def __init__(self, x):
        self.bar = [x]

Of course, class attributes are completely legal. In fact, you can access and modify them without creating an instance of the class like this:

class foo:
    bar = []

foo.bar = [x]
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3  
Thank you for posting the only correct answer to this question! –  shezi Aug 8 '12 at 15:20
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Although much time has passed and many correct things were said, there is no answer which bundles both effects.

You have 2 effects:

  1. a "special", maybe unnoticed behaviour of lists with += (as stated by Scott Griffiths)
  2. the fact that class attributes as well as instance attributes are involved (as stated by Can Berk Büder)

In class foo, the __init__ method modifies the class attribute. It is because self.bar += [x] translates to self.bar = self.bar.__iadd__([x]). __iadd__() is for inplace modification, so it modifies the list and returns a reference to it.

Note that the instance dict is modified although this would normally not be necessary as the class dict already contains the same assignment. So this detail goes almost unnoticed - except if you do a foo.bar = [] afterwards. Here the instances's bar stays the same thanks to the said fact.

In class foo2, however, the class's bar is used, but not touched. Instead, a [x] is added to it, forming a new object, as self.bar.__add__([x]) is called here, which doesn't modify the object. The result is put into the instance dict then, giving the instance the new list as a dict, while the class's attribute stays modified.

The distinction between ... = ... + ... and ... += ... affects as well the assignments afterwards:

f = foo(1) # adds 1 to the class's bar and assigns f.bar to this as well.
g = foo(2) # adds 2 to the class's bar and assigns g.bar to this as well.
# Here, foo.bar, f.bar and g.bar refer to the same object.
print f.bar # [1, 2]
print g.bar # [1, 2]

f.bar += [3] # adds 3 to this object
print f.bar # As these still refer to the same object,
print g.bar # the output is the same.

f.bar = f.bar + [4] # Construct a new list with the values of the old ones, 4 appended.
print f.bar # Print the new one
print g.bar # Print the old one.

f = foo2(1) # Here a new list is created on every call.
g = foo2(2)
print f.bar # So these all obly have one element.
print g.bar 

You can verify the identity of the objects with print id(foo), id(f), id(g) (don't forget the additional ()s if you are on Python3).

BTW: The += operator is called "augmented assignment" and generally is intended to do inplace modifications as far as possible.

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>>> elements=[[1],[2],[3]]
>>> subset=[]
>>> subset+=elements[0:1]
>>> subset
[[1]]
>>> elements
[[1], [2], [3]]
>>> subset[0][0]='change'
>>> elements
[['change'], [2], [3]]

>>> a=[1,2,3,4]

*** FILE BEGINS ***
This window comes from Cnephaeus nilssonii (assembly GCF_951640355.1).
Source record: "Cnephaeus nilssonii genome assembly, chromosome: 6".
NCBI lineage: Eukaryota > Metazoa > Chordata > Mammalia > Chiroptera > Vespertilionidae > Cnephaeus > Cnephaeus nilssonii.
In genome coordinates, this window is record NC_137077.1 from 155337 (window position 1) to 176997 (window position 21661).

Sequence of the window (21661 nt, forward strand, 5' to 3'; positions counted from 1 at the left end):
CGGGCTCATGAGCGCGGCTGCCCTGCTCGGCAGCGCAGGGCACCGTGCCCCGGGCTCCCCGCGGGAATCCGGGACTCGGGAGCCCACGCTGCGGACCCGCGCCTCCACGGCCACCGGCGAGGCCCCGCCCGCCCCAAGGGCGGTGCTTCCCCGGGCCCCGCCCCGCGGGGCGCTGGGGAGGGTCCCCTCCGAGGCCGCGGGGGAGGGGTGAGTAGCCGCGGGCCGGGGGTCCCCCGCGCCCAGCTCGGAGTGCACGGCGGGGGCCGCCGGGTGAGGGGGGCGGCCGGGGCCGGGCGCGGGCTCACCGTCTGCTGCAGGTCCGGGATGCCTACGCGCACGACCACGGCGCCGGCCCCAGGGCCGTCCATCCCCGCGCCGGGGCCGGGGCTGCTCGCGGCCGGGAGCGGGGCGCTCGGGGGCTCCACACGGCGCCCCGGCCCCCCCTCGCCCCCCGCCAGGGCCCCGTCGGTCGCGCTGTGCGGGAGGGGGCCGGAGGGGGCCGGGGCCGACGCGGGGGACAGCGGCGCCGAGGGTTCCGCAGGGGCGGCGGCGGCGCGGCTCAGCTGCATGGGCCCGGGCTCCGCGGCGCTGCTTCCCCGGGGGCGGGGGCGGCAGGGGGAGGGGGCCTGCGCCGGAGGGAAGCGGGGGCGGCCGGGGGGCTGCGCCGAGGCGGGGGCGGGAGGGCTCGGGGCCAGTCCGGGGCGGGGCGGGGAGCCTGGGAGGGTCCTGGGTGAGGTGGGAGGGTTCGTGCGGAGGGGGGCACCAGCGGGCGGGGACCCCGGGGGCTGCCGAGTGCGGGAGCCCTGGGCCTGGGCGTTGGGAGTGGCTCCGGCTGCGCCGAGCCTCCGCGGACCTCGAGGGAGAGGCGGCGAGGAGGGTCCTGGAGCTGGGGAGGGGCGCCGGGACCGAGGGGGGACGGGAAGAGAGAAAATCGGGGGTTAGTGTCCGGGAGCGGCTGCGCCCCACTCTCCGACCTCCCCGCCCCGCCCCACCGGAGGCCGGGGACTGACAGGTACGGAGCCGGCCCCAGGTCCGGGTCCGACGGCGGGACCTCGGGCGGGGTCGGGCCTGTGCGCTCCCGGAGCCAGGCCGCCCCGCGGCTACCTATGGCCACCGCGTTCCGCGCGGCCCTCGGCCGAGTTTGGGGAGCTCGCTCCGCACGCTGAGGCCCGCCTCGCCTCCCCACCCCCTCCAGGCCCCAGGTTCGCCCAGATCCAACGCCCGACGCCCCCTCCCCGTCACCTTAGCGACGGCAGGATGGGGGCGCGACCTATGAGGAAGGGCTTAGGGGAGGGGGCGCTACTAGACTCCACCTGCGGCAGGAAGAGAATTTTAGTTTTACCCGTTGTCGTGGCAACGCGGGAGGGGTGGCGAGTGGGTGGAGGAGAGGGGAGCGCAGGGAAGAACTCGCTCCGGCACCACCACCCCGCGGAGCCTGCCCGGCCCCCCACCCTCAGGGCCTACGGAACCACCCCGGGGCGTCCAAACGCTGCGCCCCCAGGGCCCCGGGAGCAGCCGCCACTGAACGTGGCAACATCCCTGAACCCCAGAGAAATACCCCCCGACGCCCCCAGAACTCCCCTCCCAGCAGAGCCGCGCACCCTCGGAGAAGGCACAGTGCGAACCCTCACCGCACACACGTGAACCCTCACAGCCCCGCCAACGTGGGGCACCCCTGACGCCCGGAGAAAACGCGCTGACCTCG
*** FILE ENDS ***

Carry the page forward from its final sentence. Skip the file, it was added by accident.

>>> b=a
>>> a+=[5]
>>> a,b
([1, 2, 3, 4, 5], [1, 2, 3, 4, 5])
>>> a=[1,2,3,4]
>>> b=a
>>> a=a+[5]
>>> a,b
([1, 2, 3, 4, 5], [1, 2, 3, 4])
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The other answers would seem to pretty much have it covered, though it seems worth quoting and referring to the Augmented Assignments PEP 203:

They [the augmented assignment operators] implement the same operator as their normal binary form, except that the operation is done `in-place' when the left-hand side object supports it, and that the left-hand side is only evaluated once.

...

The idea behind augmented assignment in Python is that it isn't just an easier way to write the common practice of storing the result of a binary operation in its left-hand operand, but also a way for the left-hand operand in question to know that it should operate `on itself', rather than creating a modified copy of itself.

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There are two things involved here:

1. class attributes and instance attributes
2. difference between the operators + and += for lists

+ operator calls the __add__ method on a list. It takes all the elements from its operands and makes a new list containing those elements maintaining their order.

+= operator calls __iadd__ method on the list. It takes an iterable and appends all the elements of the iterable to the list in place. It does not create a new list object.

In class foo the statement self.bar += [x] is not an assignment statement but actually translates to

self.bar.__iadd__([x])  # modifies the class attribute  

which modifies the list in place and acts like the list method extend.

In class foo2, on the contrary, the assignment statement in the init method

self.bar = self.bar + [x]  

can be deconstructed as:
The instance has no attribute bar (there is a class attribute of the same name, though) so it accesses the class attribute bar and creates a new list by appending x to it. The statement translates to:

self.bar = self.bar.__add__([x]) # bar on the lhs is the class attribute 

Then it creates an instance attribute bar and assigns the newly created list to it. Note that bar on the rhs of the assignment is different from the bar on the lhs.

For instances of class foo, bar is a class attribute and not instance attribute. Hence any change to the class attribute bar will be reflected for all instances.

On the contrary, each instance of the class foo2 has its own instance attribute bar which is different from the class attribute of the same name bar.

f = foo2(4)
print f.bar # accessing the instance attribute. prints [4]  
print f.__class__.bar # accessing the class attribute. prints []  

Hope this clears things.